How far do nurses walk?

How far do nurses walk?

John M. Welton

The estimated distances 146 registered nurses walked within a 12-hour shift in four similar adult medical-surgical units at a university hospital are reported. Findings demonstrate that walking is a significant component of inpatient nursing care.

No published studies quantify either the distance walked or the effects of walking on nurses in the hospital setting. The topic is relevant due to the graying of the nursing workforce as well as the looming shortage of nurses (Buerhaus, Staiger, & Auerbach, 2003; Buerhaus, Staiger, & Auerbach, 2000). Continuous walking and other occupational stressors in older nurses can lead potentially to fatigue, joint pain, and other injuries (Sabine, 1999; Yip, 2001). These responses suggest that walking may be a potential hazard for nurses working in acute care hospitals, yet no previously reported studies identify the distances that nurses travel in a typical shift.

The link between nursing assignment and distance to or between patients also is worthy of scrutiny. Architectural design of the nursing unit was explored by Thompson (2003), but no recent study on the relationship among unit layout, nursing workload, and patient care quality has been published. It may be timely to revisit the design of nursing care units in light of the activity concerns mentioned above, and particularly how to minimize the distance between nurses and patients in an era where patient acuity is rising sharply (Graf, Millar, Feilteau, Coakley, & Erickson, 2003).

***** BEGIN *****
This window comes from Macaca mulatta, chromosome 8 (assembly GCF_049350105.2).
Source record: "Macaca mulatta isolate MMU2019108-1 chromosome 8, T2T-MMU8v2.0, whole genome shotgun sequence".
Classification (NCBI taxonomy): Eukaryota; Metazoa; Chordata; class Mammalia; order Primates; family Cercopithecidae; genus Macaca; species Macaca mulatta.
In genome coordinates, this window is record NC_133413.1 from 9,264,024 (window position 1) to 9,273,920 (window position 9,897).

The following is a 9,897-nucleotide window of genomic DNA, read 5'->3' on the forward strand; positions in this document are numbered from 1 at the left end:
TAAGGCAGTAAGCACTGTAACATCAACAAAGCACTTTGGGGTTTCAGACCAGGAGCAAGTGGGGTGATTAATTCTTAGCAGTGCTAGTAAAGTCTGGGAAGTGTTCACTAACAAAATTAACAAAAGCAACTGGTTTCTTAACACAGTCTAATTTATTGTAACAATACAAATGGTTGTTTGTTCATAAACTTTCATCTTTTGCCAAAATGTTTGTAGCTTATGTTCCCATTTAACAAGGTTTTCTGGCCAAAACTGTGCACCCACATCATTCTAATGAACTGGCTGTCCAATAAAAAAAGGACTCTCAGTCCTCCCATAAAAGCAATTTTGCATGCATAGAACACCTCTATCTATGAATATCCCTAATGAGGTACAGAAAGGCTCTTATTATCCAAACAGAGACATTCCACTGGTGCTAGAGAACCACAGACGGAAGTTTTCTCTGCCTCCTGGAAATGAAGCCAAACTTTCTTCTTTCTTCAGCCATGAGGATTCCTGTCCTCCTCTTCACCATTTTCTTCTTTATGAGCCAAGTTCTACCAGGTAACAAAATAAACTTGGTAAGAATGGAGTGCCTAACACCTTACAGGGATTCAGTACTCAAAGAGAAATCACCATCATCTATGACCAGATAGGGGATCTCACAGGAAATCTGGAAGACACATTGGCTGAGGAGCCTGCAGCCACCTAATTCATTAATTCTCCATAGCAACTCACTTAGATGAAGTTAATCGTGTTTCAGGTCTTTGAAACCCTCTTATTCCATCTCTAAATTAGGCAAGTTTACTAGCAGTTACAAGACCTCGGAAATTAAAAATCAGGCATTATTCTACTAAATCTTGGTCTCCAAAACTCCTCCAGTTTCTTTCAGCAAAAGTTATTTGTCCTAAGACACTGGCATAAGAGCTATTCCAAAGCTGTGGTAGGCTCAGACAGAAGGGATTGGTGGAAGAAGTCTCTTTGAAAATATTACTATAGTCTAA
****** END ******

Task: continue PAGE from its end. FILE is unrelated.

The current study is the preliminary result of a pretest-posttest design to evaluate the effectiveness of a wireless phone system and is a replication of a previous study (Spurck, Mohr, Seroka, & Stoner, 1995). Authors hypothesized that the new wireless phones would decrease overall workload of nurses. A main consideration is the amount of time nurses spend going from patient rooms to the central nurses station to receive and initiate phone calls to physicians, or to other areas of the hospital to coordinate care. The results from this study will provide a meaningful estimate of distance walked during a typical shift.


Design, setting, and sample. The study was conducted prospectively from September 29, 2003, to October 30, 2003 (4 weeks), on four medical-surgical nursing units at a large university hospital in the Southeast. The units, which were similar geographically and architecturally, treated adult patients with a range of medical and surgical diagnoses. All registered nurses working on the study units were invited to participate through email and a letter. An initial meeting was held on each unit for day and night shifts to explain the overall study goals and provide information about the pedometers and documentation. Questions were answered and the investigators reinforced that participation was voluntary. The study was reviewed and approved by the local institutional review board.